Harvard Health Blog
By Claire McCarthy, M.D.
Out of all the visits children make to health care providers, 1 in 5 result in a prescription for antibiotics. That’s about 50 million prescriptions a year. But here’s the worrisome part: 10 million of those prescriptions are for respiratory illnesses that antibiotics aren’t likely to help. Basically, 1 in 5 of those 50 million prescriptions shouldn’t have been written in the first place.
This is a real problem. Antibiotics can be lifesaving and should absolutely be used when they are needed — but they are not without risks and problems. They can cause side effects, such as vomiting, diarrhea or allergic reactions. By killing off bacteria that grow naturally in the body, they can lead to other health problems. Also, the more we use antibiotics, the more bacteria figure out how to outsmart them, leading to antibiotic resistance. If we want our antibiotics to work at all, we are going to have to use them less.
Now, obviously patients don’t write prescriptions. Ultimately, the medical profession is responsible for this problem. But patients and families can make a difference. It helps when families don’t ask for or expect a prescription — and it helps when families ask questions anytime an antibiotic is prescribed.
Take this quick quiz to check your antibiotic smarts
Question: (True or false) Any time the doctor says your child has an ear infection, you should leave the office with a prescription for antibiotics.
Answer: False. Turns out that most ear infections get better without antibiotics. In some circumstances, such as in young infants, severe infections, or children with immune system problems, antibiotics are necessary. But for most healthy children, all that is really needed is some acetaminophen or ibuprofen for pain, some time, and some TLC.
Question: Which of the following set of symptoms means your child has sinusitis?
A. A cough for a week, with fever at the beginning and not since
B. Green nasal discharge and cough for four days, fever to 101
C. Both of the above
D. None of the above
Answer: D. The common cold, caused by a virus, can give you cough, fever, and green nasal discharge — and antibiotics are not only unnecessary, they won’t do a thing. Antibiotics should only be considered if:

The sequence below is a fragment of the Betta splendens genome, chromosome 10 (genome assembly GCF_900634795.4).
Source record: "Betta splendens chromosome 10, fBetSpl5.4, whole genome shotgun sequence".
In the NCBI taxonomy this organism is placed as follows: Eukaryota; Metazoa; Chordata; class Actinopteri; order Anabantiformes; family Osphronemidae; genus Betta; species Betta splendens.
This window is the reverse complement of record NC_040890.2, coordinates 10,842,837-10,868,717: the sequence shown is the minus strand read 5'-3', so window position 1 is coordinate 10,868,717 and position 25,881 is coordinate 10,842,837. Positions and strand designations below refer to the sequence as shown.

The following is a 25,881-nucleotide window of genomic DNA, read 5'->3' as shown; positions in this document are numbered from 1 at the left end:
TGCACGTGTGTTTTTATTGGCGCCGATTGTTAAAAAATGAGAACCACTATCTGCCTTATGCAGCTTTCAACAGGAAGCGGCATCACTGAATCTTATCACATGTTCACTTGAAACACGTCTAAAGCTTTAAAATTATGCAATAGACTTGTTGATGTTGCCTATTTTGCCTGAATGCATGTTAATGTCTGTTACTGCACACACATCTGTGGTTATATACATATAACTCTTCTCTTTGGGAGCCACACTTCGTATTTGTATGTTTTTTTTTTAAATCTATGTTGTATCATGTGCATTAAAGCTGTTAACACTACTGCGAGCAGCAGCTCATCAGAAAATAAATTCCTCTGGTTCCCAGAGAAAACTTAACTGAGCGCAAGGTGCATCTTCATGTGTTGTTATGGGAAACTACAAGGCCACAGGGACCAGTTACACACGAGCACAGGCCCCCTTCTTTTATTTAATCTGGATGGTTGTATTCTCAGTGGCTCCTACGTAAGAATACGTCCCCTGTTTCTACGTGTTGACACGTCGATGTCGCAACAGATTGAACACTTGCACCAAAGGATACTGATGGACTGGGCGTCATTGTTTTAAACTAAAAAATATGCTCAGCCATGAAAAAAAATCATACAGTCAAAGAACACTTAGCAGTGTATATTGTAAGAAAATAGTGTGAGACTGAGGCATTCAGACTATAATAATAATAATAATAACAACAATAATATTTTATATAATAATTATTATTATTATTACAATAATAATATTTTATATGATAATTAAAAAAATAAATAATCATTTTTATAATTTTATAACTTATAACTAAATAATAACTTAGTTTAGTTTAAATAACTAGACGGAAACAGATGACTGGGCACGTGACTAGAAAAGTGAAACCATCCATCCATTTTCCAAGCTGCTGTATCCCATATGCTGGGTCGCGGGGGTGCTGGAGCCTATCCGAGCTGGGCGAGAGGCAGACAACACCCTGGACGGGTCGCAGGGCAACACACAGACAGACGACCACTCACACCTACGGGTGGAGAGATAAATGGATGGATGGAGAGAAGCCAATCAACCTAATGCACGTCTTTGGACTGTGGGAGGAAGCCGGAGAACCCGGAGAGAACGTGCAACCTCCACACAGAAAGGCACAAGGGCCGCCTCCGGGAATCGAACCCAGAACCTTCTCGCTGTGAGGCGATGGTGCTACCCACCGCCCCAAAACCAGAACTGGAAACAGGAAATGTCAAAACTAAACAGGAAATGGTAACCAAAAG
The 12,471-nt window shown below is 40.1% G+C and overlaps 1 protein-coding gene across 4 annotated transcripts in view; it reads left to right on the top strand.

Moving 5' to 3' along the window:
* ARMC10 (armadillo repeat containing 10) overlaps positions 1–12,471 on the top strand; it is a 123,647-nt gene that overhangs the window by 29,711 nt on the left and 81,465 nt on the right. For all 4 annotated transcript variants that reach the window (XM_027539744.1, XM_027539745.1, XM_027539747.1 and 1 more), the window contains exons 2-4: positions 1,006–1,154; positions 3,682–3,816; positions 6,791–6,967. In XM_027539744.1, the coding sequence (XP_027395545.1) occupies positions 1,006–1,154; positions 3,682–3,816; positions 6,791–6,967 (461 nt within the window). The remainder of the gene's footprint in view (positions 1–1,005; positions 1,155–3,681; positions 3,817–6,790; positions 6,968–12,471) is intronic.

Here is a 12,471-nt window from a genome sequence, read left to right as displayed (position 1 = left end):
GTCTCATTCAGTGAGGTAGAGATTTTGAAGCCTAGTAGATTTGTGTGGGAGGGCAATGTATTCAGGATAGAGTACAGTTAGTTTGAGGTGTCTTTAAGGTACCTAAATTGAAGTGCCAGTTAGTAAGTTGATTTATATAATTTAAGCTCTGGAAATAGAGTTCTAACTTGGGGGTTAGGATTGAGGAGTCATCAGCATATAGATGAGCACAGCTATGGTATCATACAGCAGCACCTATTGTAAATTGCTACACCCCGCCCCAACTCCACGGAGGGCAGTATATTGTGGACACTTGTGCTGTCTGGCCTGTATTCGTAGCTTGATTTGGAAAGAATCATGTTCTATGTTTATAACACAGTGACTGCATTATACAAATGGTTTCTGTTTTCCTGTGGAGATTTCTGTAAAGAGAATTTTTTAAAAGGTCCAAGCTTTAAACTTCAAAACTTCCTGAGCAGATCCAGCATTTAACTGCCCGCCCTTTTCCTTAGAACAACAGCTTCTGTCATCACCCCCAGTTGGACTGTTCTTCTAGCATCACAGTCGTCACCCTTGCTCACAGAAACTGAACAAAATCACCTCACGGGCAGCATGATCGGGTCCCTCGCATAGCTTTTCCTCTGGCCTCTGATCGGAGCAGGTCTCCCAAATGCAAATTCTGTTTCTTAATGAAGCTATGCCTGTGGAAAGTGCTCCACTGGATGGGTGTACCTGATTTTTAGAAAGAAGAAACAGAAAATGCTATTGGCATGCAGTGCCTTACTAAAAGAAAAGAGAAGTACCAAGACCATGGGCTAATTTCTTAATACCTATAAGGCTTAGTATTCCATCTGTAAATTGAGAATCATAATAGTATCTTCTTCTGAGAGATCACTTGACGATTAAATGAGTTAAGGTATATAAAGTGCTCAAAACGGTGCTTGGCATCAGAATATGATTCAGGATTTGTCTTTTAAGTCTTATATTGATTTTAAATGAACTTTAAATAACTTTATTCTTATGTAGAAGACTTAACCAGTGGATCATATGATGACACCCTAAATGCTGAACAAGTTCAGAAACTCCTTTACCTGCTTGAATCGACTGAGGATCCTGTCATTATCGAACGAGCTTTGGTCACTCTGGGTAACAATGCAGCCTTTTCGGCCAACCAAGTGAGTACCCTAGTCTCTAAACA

–There is nasal congestion and cough, preferably with fever, that has lasted for 10 days or more (it still may be a cold, your doctor needs to examine and be sure)
–There is new fever, congestion, and cough after a cold seemed to be getting better
–There is high fever (103 F or more) and severe congestion and cough for three days
Question: Your child has a bad sore throat and fever. You take your child to the doctor, who says that the throat is very red and has pus, but doesn’t find anything else that worries her. What should happen?
A. You should get antibiotics, because pus means there must be a bacteria
B. You should get a strep test and antibiotics
C. You should get a strep test, but no antibiotics unless the rapid strep test or culture comes back positive.
Answer: C. Turns out that pus doesn’t necessarily mean there are bacteria. Some of the nastiest throat infections are caused by viruses — which, again, antibiotics don’t treat.
Question: (True or False) Since sometimes colds can lead to ear infections or sinusitis or pneumonia, it’s a good idea to take an antibiotic to prevent that from happening.
Answer: False. While it’s really understandable to want to “be on the safe side” and ward off a bacterial infection, most colds don’t lead to bacterial infections — and if you are in touch with your doctor, you should be able to pick up the signs of anything that needs to be treated by antibiotics.
To learn more about smart use of antibiotics, check out these resources from the CDC and the American Academy of Pediatrics.
(Claire McCarthy, M.D., is a faculty editor at Harvard Health Publications.)